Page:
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Ivory Coast - Religion

The U.S. government estimates the total population at 23.7 million (July 2016 estimate). According to the most recent census in 2014, 42 percent is Muslim, 34 percent Christian, and 4 percent adherents of indigenous religious beliefs.

In December 1999, the first coup in lvorian history ended nearly forty years of political stability. Following several more coup attempts, a civil war erupted in September 2002 in which rebels seized the northern half of Cote d'Ivoire, effectively dividing the country along the lines between the historically Muslim north and historically Christian south. During this period-especially in the early days of the rebellion-Muslims and northern immigrants were repeatedly harassed and their homes burned, leaving them hiding out in mosques or fleeing for northern Cote d'lvoire or neighboring states such as Mali and Burkina Faso from which many of them originally came. Religious affiliation today, then, indexes opposing sides in the contemporary national crisis that continues to threaten the unity and viability of the lvorian state.

Many Christians and Muslims also practice some aspects of indigenous religious beliefs. In the northwestern, Muslim area of Côte d’Ivoire (Ivory Coast), hunters communicate with a forest spirit, Manimory, and the spirits of other dead hunters through ritual sacrifices. The goal is to assure safe hunting. Since spirits cannot speak human language, they communicate through divinatory signs. They also send dreams to hunters.

There is an emerging debate between the religious and the secular constituencies of Ivorian society on attempts to enforce a more liberal framework of sexual morality and gender practices. The enforcement of gender equality and the emerging debate on homosexuality and gay marriage are generally perceived by religious authorities, both Catholic and Islamic, as a threat to traditional morality.

Traditionally, the north is associated with Islam and the south with Christianity, although adherents of both religious groups live throughout the country. The government continued to fund and to organize Hajj pilgrimages for Muslims and pilgrimages to Israel and France for Christians, as well as local pilgrimages for members of independent African Christian churches.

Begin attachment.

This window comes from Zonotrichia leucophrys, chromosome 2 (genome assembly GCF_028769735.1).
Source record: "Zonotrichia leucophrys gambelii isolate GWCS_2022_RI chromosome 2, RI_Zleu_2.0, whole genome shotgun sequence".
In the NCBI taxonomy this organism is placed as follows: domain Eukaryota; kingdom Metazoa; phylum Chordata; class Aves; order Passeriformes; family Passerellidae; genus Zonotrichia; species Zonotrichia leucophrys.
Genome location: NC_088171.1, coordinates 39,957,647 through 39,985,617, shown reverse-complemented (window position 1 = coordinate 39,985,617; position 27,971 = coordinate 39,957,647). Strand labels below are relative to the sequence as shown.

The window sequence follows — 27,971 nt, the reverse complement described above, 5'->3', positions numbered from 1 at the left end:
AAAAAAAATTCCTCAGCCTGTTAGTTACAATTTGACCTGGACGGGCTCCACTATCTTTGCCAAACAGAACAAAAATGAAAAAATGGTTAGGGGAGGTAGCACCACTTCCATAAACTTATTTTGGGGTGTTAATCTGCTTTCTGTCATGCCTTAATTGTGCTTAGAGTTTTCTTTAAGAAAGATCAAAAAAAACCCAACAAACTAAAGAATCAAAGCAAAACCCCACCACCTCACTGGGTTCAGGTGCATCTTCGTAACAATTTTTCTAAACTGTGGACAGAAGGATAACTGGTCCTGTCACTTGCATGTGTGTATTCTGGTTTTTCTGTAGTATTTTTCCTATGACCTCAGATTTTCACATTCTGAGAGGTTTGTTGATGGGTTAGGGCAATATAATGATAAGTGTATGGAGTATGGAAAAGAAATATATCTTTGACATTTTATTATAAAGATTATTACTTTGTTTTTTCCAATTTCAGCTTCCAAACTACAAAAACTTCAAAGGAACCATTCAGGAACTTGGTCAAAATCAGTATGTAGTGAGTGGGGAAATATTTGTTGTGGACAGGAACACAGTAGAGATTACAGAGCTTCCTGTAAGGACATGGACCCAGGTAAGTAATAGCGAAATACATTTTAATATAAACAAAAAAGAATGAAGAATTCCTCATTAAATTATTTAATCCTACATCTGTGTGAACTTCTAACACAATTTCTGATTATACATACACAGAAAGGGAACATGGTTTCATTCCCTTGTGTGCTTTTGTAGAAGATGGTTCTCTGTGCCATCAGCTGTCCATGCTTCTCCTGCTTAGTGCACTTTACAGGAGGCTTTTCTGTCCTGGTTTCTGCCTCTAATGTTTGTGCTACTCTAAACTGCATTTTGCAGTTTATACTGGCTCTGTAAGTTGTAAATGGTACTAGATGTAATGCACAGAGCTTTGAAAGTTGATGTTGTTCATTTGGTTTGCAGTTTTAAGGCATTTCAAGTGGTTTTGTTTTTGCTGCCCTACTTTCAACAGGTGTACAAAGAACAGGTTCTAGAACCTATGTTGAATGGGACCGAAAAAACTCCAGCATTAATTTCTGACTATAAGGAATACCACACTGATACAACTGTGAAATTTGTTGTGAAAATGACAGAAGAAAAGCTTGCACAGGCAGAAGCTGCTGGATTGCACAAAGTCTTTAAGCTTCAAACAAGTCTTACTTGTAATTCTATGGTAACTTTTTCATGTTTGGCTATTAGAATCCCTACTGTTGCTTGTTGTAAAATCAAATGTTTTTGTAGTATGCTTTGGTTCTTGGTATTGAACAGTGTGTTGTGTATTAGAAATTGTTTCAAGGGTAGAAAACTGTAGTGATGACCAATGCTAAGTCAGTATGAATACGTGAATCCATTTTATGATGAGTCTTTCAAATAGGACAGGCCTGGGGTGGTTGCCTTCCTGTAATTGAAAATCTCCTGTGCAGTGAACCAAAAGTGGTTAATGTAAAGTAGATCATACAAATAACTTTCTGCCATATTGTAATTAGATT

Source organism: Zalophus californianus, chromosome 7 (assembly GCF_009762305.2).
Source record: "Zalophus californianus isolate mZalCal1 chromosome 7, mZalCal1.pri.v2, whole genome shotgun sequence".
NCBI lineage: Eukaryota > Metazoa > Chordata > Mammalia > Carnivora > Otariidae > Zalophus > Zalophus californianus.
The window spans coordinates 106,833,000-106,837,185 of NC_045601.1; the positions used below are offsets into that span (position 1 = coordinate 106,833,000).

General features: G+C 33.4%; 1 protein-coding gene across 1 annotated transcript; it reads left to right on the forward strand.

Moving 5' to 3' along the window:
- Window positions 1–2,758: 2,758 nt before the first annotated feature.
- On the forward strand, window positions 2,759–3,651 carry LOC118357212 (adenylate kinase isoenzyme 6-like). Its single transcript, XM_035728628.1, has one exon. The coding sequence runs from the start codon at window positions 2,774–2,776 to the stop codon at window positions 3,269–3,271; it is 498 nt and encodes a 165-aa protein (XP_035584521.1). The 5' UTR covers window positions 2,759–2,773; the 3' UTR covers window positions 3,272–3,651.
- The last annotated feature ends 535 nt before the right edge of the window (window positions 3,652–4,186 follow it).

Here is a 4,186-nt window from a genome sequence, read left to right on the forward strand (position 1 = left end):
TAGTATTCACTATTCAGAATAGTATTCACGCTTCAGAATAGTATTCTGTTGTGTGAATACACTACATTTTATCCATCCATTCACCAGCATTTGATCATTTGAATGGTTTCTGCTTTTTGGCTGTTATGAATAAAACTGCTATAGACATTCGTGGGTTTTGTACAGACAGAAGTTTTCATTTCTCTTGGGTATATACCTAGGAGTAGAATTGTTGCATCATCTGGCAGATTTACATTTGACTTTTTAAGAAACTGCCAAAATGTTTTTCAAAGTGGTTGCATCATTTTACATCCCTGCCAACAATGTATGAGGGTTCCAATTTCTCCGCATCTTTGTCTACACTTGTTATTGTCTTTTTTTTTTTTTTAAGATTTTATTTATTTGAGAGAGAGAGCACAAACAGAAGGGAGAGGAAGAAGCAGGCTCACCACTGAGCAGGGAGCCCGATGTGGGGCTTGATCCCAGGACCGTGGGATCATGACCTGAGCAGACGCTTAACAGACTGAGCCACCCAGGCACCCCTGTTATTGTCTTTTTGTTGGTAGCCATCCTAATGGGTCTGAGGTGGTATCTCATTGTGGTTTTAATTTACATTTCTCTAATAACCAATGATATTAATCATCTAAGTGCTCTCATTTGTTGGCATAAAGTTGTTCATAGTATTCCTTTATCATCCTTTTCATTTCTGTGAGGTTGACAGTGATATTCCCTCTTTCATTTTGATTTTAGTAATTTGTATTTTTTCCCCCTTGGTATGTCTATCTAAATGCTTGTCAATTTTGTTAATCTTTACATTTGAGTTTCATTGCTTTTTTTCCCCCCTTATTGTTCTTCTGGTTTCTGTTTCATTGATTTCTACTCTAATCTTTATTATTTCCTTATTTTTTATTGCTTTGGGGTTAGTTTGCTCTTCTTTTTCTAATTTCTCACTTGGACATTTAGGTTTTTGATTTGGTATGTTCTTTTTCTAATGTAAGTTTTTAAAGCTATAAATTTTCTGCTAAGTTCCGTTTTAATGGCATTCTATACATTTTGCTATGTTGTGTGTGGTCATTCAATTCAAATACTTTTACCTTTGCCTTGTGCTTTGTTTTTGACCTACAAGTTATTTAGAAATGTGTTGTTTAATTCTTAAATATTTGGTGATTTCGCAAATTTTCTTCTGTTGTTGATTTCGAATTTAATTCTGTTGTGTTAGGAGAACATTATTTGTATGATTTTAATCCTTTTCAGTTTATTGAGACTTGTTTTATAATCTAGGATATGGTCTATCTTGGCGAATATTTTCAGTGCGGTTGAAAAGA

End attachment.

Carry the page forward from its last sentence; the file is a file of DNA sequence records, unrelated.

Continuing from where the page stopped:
The Muslim Kong Empire was established by the Juula in the early eighteenth century in the north part of the country. Kong became the center of agriculture and crafts during that time. However, ethnic diversity and religious discord gradually made the kingdom collapse. Bondoukou then became a major center of commerce and Islam. The kingdom’s Quranic scholars attracted students from all parts of West Africa.

Dan ethnic youth define their revival of the performance of Ge (pronounced like "gay") - an indigenous religious enactment usually involving masked dancers and music-as an enactment of anti-Islamic ideology. In direct opposition to their parents, some of whom have adopted the strict Wahhabiya form of Islam, and the many Muslims from the West African savanna who have migrated south. These young Dan revive what they call "the religion of Our ancestors" with Ge performance at its center. In discourse, these youth cite the importance of funerals, argUing that they should be conducted according to Dan custom - which includes the music and dance aspects of Ge performance called Getan - as opposed to Islamic Custom, which forbids it.

Christian groups include Roman Catholics, Jehovah’s Witnesses, Seventh-day Adventists, Methodists, Presbyterians, Harrists, members of The Church of Jesus Christ of Latter-day Saints (Mormons), Southern Baptists, Copts, adherents of the Celestial Church of Christ, and members of the Assemblies of God. Muslim groups include Sunnis, Shia, and Ahmadis. Other religious groups include Buddhists, Bahais, Rastafarians, followers of the International Society for Krishna Consciousness, and Bossonists, who follow traditions of the Akan ethnic group.

The new constitution adopted during 2016 continued to stipulate a secular state that respects all beliefs and treats all individuals equally under the law, regardless of religion. It prohibits religious discrimination in public and private employment and provides for freedom of conscience and religious belief and worship consistent with the law, the rights of others, national security, and public order. It prohibits “propaganda” that encourages religious hatred. It recognizes the right of political asylum in the country for individuals persecuted for religious reasons.

The government refused to register some religious groups because of internal disputes involving applicant groups and the submission of forged documents as part of the applications, according to an official at the Department of Faith-Based Organizations. Specifically, he said the department received some minutes from religious groups’ founding general assemblies that appeared to be forged and did not accurately reflect the organizations from which they were allegedly sent.

On 13 March 2016, a group of six attackers killed 22 people and injured 33 others in Grand Bassam. The terrorists allegedly shouted “Allahu Akbar.” Several religious leaders condemned the attack and encouraged peaceful relations among all religious groups. The president and first lady attended an interfaith ceremony on the Day of Remembrance for those killed during the terrorist attack at which both a priest and an imam said prayers for the victims and an indigenous priest made an offering.

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Page last modified: 19-11-2017 11:44:29 ZULU